FarmPolicy

March 23, 2019

Monday Morning Quick Take: Trade Issues, Budget

Categories: Budget /Trade

Trade Issues

Reuters writer Noel Randewich reported on Sunday that, “Growing numbers of freighters were backed up around the two busiest U.S. cargo hubs on Sunday because of a dispute between shipping companies and dockworkers that has led to a partial shutdown of ports along the West Coast.”

The article noted that, “By Sunday morning, 34 container ships, tankers and other cargo vessels were waiting to dock at the ports of Los Angeles and Long Beach, California, up from 32 on Saturday, said Lee Peterson, a spokesman for the port of Long Beach.”

After noting that Labor Secretary Tom Perez had been dispatched by the White House to California to meet with parties to the dispute, the Reuters article stated that, “The Department of Labor is working on Perez’s schedule, spokeswoman Xochitl Hinojosa said on Sunday.

“‘The secretary will meet with the parties to urge them to resolve their dispute quickly at the bargaining table,’ she said.”

In other trade related news, Jonathan Weisman reported in today’s New York Times that, “A number of countries — China most prominent among them — have long acted to hold down the value of their currencies against the dollar, helping their industries by keeping exports to American consumers cheaper and making goods from the United States more expensive.

“And while every president from Bill Clinton on has repeatedly criticized the practice, none have ever taken formal action against China or any other nation to try to stop it.

Now, a growing bipartisan majority in Congress is coalescing around a demand that could derail President Obama’s ambitious trade agenda before it really gets moving: include a robust attack on international currency manipulation or no deal.”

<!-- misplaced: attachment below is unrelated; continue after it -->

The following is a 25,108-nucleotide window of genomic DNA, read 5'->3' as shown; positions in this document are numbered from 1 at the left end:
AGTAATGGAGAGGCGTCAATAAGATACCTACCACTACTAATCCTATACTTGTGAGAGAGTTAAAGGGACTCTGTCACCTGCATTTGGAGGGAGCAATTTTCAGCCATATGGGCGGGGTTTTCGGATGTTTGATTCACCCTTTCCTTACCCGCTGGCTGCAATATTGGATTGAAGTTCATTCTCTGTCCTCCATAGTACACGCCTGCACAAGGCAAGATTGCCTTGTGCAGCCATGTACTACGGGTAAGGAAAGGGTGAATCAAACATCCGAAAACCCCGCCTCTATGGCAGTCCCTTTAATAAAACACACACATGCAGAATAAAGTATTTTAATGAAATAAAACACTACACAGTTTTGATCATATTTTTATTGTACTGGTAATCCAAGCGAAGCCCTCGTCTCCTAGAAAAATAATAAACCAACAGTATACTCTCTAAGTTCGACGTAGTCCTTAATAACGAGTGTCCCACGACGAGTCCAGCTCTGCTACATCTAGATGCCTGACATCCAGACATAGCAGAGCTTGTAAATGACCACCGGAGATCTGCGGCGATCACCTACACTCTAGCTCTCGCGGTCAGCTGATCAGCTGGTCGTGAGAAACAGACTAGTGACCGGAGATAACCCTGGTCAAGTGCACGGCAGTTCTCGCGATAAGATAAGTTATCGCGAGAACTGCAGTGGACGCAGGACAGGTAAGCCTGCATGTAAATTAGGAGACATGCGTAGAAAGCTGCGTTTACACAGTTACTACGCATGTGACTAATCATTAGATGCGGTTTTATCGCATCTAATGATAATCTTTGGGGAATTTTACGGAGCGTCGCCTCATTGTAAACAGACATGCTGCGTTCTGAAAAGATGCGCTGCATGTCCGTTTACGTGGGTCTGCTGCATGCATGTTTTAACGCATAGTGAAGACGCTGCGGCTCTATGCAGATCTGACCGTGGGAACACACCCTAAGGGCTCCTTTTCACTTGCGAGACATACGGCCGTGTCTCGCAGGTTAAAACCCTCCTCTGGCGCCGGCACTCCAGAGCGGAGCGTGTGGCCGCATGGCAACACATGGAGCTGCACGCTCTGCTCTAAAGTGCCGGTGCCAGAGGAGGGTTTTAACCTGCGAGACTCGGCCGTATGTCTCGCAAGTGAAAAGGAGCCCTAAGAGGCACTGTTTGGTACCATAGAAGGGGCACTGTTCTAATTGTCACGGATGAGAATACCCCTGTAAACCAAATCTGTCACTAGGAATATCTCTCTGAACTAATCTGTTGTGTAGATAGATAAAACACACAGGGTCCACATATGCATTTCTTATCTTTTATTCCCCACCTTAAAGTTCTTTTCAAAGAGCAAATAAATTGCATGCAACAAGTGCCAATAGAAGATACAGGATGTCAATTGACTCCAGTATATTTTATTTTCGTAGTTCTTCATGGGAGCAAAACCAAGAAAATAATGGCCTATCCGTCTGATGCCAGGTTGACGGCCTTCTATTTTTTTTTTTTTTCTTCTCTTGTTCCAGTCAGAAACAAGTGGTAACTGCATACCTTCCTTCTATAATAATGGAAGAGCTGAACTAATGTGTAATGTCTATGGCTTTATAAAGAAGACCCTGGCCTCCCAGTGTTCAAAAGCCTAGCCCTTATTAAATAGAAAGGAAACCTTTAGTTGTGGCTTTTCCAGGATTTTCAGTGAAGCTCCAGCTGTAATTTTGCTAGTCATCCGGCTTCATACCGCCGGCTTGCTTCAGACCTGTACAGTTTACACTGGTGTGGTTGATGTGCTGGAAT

The article, which appeared in the Business Section of Monday’s paper, explained that, “The push for strong currency provisions — in legislation to grant the president ‘fast track’ trade negotiating authority, in a major trade deal with a dozen Pacific Rim countries, or in both — has presented the White House with what it fears is something of a Catch-22.

If members of Congress are to be believed, unless the president’s trade negotiator includes strict, enforceable prohibitions on policies to intentionally hold down the value of currencies, any completed trade accord will die on Capitol Hill. But, administration officials say, demanding the inclusion of such prohibitions would kill the trade deals before they were completed.”

Mr. Weisman noted that, “The administration has a crucial ally in Representative Paul D. Ryan of Wisconsin, the Republican chairman of the House Ways and Means Committee. The trade promotion authority bill he plans to push through his committee by March will include new reporting, monitoring and transparency rules to spotlight currency manipulation, but it will avoid retaliatory enforcement rules that he fears could prompt a trade war.”

And the Times article concluded by pointing out that: [Sen. Chuck Schumer (D., N.Y.) said he had advised the White House to embrace currency protection legislation now, either as part of the bill granting Mr. Obama trade promotion authority or as a stand-alone bill that would move with the Trans-Pacific Partnership. That way, the currency issue would subside before the partnership comes before Congress.

Mr. Schumer said Congress did not ‘have the votes’ for a plain Trans-Pacific Partnership or for granting trade promotion authority.

They actually might need it to happen,’ he said.”

 

Budget Issues

Jeremy W. Peters reported in Monday’s New York Times that, “The House speaker, John A. Boehner, said Sunday that he was ‘certainly’ prepared to allow funding for the Department of Homeland Security to lapse, raising the possibility that one of the government’s largest and most vital agencies could be shut down at the end of the month.”

Mr. Peters noted that, “In dispute is how to handle the issue of immigration. Last month, House Republicans passed a spending plan for the 240,000-employee department that included provisions to gut President Obama’s immigration policy. The bill would revoke legal protections for millions of unauthorized immigrants, including children, and put them at risk of deportation.

“The House measure stands no chance of becoming law…[L]awmakers are gone from Washington until next week, meaning that they have just four days in the Capitol in which to reach a deal before the department’s funding runs out on Feb. 27.”

Keith Good